Delimitation of marine areas between Spain and Morocco
The problems of delimitation of marine spaces between Spain and Morocco are not a consequence of the decision recently taken by the Moroccan House of Representatives, but come from “longa data”. In relation to the territorial sea, there is no problem because – according to Article 15 of the Montego-Bay Convention – when the coasts of two States are adjacent or face each other, neither of them will have the right – unless otherwise agreed – to extend their territorial sea beyond the equidistance line. Even before Spain and Morocco had become parties to the Convention, the issue had been resolved by the Spanish Law on the Territorial Sea of 1977 and the Moroccan dahir of 1973, which set the outer limit of the territorial waters. Consequently, although no ad hoc agreement had been concluded, the border between Spain and Morocco in the Strait of Gibraltar was the equidistance line.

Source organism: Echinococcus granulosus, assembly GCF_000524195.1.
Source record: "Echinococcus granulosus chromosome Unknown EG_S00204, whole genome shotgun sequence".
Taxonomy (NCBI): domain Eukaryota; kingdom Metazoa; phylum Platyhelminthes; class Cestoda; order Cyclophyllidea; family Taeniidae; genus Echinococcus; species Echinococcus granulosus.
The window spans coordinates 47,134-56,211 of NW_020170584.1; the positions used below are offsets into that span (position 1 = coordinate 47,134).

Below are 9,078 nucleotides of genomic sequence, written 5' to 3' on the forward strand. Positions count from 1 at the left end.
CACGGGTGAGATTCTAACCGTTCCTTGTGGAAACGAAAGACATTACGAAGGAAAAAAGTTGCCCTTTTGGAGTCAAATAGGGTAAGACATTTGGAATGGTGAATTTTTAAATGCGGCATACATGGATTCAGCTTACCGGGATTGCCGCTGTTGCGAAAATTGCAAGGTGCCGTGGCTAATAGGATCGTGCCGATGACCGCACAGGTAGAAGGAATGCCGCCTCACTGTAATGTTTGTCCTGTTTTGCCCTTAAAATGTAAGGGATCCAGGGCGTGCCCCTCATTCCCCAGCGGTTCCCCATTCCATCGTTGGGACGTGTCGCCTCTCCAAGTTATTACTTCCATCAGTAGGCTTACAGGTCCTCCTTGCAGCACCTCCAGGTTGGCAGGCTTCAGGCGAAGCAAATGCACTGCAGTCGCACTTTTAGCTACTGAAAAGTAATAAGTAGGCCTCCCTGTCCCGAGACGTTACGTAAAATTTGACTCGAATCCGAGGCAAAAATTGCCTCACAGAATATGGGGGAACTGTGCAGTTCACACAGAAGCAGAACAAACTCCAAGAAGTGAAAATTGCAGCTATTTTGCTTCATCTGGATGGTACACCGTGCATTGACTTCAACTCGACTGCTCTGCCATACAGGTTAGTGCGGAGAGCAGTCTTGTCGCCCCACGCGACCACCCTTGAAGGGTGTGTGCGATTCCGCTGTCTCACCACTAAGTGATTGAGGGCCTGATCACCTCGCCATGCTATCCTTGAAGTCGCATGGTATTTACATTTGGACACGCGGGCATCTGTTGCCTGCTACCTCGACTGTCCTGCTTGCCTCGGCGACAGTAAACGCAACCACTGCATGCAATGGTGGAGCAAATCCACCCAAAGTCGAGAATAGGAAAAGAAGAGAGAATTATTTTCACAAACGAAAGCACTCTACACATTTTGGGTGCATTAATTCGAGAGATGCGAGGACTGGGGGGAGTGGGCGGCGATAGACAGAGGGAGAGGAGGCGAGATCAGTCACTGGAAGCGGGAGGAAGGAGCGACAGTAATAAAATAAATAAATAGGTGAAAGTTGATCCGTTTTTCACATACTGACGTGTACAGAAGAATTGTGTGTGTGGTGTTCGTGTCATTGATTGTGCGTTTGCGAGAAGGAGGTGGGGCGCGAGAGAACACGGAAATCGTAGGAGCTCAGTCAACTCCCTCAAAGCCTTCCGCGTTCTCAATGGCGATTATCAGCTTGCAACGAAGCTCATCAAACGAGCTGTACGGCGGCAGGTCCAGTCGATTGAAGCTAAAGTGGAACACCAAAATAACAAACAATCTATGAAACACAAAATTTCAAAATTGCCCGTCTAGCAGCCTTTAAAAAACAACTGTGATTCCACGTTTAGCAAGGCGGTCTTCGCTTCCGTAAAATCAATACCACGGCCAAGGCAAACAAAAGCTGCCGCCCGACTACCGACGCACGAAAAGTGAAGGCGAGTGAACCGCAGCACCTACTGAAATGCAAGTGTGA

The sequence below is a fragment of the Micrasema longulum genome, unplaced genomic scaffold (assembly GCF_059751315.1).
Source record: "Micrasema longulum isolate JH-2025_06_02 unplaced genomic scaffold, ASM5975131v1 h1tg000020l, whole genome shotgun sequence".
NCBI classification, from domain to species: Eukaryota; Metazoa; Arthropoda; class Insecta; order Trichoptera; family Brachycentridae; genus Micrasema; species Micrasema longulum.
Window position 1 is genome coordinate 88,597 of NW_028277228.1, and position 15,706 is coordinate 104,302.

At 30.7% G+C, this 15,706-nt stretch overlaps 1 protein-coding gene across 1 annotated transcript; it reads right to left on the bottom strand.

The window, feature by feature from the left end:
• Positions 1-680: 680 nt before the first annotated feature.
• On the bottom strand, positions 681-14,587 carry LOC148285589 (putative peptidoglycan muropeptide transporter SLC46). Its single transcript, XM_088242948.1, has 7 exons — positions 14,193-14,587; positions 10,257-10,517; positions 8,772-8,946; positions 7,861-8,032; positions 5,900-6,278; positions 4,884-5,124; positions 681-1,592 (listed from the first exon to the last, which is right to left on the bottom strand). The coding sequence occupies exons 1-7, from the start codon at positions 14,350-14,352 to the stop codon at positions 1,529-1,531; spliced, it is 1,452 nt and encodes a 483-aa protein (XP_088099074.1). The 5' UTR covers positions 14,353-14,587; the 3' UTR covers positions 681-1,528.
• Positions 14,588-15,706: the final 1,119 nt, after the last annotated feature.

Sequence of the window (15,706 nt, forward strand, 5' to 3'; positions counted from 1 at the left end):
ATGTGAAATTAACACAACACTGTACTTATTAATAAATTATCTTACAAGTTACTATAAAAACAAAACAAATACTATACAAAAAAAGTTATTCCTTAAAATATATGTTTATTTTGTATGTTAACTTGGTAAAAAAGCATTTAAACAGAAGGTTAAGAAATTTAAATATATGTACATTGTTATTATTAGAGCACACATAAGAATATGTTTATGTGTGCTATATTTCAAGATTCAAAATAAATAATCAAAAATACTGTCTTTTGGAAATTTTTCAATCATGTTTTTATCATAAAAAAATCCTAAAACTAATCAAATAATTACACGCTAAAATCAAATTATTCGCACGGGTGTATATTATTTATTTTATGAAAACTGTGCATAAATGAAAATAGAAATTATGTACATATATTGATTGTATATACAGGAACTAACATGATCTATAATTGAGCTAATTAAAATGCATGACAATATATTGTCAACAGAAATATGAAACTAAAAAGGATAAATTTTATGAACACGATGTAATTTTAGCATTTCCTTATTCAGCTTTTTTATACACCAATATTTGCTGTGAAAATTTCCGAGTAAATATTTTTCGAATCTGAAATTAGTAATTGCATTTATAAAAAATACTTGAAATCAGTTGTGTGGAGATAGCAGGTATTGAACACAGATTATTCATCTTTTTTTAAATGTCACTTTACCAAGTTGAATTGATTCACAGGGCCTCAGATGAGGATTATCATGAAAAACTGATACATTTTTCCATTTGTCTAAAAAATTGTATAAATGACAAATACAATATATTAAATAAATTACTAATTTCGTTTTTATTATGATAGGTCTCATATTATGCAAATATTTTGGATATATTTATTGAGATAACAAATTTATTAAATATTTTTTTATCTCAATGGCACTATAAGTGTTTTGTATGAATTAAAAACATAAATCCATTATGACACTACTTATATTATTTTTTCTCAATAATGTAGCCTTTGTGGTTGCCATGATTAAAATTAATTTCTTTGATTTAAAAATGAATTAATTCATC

More problematic has been the delimitation of the EEZ and the continental shelf between Morocco and Spain in the Atlantic Ocean, due to the lack of a clear and precise rule in the Montego-Bay Convention. The issue of the delimitation of the EEZ and the continental shelf was perhaps the most contentious point at the Third United Nations Conference on the Law of the Sea and was not resolved until the last minute. There were two radically opposed interest groups: the “equidistant” and the “equitable”, respectively led by the delegates from Spain and Ireland. Morocco was part of the second group, which rejected the criterion of equidistance and advocated the application of “equitable principles”, replacing the objective and geometric criterion of equidistance with the subjective and philosophical criterion of equity. In the end, agreement was reached on a vague and imprecise formula, which, although it did not solve the problem, made it possible to reach a consensus and save the success of the Conference.